Catholicism in Latin America is “lively and dynamic,” Brazilian Cardinal Raymundo Damasceno Assis said Sunday, suggesting that the church look to Latin America for leadership.
Damasceno is one of the the 117 “cardinal electors” that will participate in the upcoming conclave to elect a new pope. No favorite has to succeed Pope Benedict XVI, who announced that he is stepping down at the end of the month.
The 76 year-old Damasceno, who is also head of Brazil’s Conference of Catholic Bishops, told AFP in a phone interview that, unlike in Europe, the faith is strong in Latin America.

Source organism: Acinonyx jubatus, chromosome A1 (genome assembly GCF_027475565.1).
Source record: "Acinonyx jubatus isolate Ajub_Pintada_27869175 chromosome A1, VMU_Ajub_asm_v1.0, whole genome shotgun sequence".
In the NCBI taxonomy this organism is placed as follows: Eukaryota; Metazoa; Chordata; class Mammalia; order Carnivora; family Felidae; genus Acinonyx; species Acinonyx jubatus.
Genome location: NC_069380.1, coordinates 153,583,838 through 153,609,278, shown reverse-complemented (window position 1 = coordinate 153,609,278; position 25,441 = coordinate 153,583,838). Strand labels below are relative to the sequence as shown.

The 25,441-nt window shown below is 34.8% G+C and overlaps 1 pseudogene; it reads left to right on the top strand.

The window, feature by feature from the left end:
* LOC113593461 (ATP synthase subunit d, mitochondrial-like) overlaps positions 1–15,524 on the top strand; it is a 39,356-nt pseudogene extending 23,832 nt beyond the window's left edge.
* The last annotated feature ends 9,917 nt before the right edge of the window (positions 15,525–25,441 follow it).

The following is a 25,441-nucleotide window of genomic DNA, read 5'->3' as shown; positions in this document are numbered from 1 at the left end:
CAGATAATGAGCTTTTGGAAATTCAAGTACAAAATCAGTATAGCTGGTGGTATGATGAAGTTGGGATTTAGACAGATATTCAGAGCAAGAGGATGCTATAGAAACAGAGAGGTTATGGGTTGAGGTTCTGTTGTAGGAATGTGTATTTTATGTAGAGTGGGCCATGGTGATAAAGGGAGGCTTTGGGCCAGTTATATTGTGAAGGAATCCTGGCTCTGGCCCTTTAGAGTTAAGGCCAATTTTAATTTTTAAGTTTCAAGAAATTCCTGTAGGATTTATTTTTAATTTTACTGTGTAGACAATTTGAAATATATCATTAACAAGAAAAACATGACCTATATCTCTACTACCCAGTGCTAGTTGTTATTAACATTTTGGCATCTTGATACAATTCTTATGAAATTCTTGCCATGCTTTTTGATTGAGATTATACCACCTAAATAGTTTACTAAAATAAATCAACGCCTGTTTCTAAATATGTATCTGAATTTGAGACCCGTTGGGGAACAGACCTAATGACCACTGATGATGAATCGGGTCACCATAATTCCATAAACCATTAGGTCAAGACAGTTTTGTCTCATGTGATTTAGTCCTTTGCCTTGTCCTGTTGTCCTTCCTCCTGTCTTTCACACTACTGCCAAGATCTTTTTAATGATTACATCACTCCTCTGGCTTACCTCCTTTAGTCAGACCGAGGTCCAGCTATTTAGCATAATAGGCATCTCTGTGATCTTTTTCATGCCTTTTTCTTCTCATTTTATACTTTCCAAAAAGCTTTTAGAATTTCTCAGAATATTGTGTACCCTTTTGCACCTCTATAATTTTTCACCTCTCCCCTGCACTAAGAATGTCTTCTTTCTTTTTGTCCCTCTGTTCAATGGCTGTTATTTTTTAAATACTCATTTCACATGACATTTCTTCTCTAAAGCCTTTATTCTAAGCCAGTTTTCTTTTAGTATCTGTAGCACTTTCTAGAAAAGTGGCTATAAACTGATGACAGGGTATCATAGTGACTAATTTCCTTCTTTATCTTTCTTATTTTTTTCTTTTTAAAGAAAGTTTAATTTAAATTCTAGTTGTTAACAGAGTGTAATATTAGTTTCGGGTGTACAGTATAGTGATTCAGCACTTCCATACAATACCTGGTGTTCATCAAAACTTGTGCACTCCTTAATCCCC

“The church in Latin America is enjoying a very special moment, with strong missionary enthusiasm,” Damasceno told AFP.
That enthusiasm serves to bolster flagging interest for Catholicism in Europe, a region “undergoing a very intense process of secularization and that suffers from a crisis of religious vocations.”
Openly campaigning for the papacy is taboo, but cardinals discreetly drop hints about their preferences.
Brazilian bishops believe that it is “fundamental” for the next pope to be a person who is a pastoral figure, Damasceno said, “open to dialog with the contemporary world and sensitive to social problems.”
Damasceno, himself a candidate, is one of five Brazilians who will be at the conclave. They include Odilo Scherer, 63, who was ordained by Benedict in 2007 and heads the five million strong archdiocese of Sao Paulo, and Salvador archbishop Geraldo Majella Agnelo, 79.
Brazil has the most Catholics in the world, but in recent years evangelical and Protestant churches have made considerable inroads, especially among the poor.